My personal feeling:

We need to be very very careful. While I really respect Jay Pipes and his
commentary, I fundamentally disagree with his toolbox mindset. OpenStack is
one tool in the Enterprise toolbox. It isn't a toolbox. K8s is another tool
in the toolbox since it's turning out to be much more than just a container
management platform. Believe it or not AWS is another.

I've been an OpenStack architect for at least 5+ years now and work with
many large Fortune 100 IT shops. OpenStack in the enterprise is being used
to orchestrate virtual machines. Despite the additional capabilities
OpenStack is trying to accommodate, that's basically it. At scale, that's
what they're doing. Not many are orchestrating bare metal that I've seen or
heard. And they are exploring K8s and Docker Swarm to orchestrate
containers. They aren't looking at OpenStack to do that. I recently
attended the K8s conference in Berlin this year and I'll tell you, the
container community is not looking at OpenStack as the means to manage
containers. If they are, they were likely sitting at the OpenStack booth.
Additionally these enterprises are not going to use two platforms side by
side with two means of orchestrating resources. That's both unrealistic and
understandable. Shoe-horning K8s into an OpenStack model really underserves
the container user space.

OpenStack's approach is to treat K8s as a tool.
K8s is working to classify OpenStack as a tool.

So to me we're one of two - maybe one of three solid FOSS cloud platforms -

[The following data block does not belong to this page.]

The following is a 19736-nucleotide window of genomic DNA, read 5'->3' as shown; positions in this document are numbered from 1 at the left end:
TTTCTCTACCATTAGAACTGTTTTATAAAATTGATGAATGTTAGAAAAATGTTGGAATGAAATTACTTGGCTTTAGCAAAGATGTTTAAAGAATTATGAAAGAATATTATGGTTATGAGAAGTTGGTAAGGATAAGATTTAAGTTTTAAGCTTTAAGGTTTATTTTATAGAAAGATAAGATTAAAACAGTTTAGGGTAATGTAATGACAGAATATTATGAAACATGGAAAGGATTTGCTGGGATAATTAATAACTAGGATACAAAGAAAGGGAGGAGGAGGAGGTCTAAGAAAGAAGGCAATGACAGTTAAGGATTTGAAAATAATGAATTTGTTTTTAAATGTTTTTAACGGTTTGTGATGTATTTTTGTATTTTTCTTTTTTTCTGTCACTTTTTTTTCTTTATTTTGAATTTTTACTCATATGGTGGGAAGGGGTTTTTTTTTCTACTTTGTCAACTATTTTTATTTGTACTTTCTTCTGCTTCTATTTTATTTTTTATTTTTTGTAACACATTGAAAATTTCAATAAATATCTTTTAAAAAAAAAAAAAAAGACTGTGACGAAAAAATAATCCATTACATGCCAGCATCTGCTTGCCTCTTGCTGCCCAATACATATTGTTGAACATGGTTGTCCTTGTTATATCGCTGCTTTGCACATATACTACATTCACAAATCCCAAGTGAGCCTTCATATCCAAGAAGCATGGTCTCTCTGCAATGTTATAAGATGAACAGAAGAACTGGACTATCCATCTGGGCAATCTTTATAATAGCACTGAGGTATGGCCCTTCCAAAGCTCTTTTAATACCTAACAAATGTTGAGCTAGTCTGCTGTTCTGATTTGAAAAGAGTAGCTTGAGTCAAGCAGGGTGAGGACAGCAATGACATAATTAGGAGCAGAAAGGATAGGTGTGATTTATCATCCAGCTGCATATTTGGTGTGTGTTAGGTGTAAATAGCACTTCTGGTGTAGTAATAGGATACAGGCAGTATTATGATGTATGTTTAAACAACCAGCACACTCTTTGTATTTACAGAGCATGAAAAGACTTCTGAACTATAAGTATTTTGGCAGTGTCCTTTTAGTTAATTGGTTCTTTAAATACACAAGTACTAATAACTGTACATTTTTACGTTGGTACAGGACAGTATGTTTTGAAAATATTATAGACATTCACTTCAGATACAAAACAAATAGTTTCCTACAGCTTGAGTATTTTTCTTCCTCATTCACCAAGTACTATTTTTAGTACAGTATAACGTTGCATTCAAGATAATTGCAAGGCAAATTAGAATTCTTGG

not including Azure and AWS which are both trending up in consumer adoption
again. All of these are aiming to orchestrate the same resources and in
different ways, they each do it very well. A One Platform vision coming
from the minds within one of those projects creates unnecessary friction
and sounds a little small-minded. Big world out there - we're not the only

In the end I guess I'm trying to say that we need to be careful when we
make assertions because this vision sounds like we're drinking too much of
our own Kool-Aid. When we assume our platform orchestrates the heap, we
need to understand there are several other heaps getting bigger and do
things OpenStack can't. If we buy into a marketing vision, we start a
downward path towards where Eucalyptus and CloudStack are today.

Just my oh, 3 cents worth. ; )


*Adam Lawson*

Principal Architect
Office: +1-916-794-5706 <(916)%20794-5706>

On Tue, Apr 18, 2017 at 7:39 AM, Flavio Percoco <> wrote:

> On 16/04/17 09:03 +0100, Neil Jerram wrote:
>> FWIW, I think the Lego analogy is not actually helpful for another
>> reason: it has vastly too many ways of combining, and (hence) no sense at
>> all of consistency / interoperability between the different things that you
>> can construct with it. Whereas for OpenStack I believe you are also aiming
>> for some forms of consistency and interoperability.
> Could you expand on why you think the lego analogy does not cover
> consistency
> and interoperability?
> Flavio
> --
> @flaper87
> Flavio Percoco
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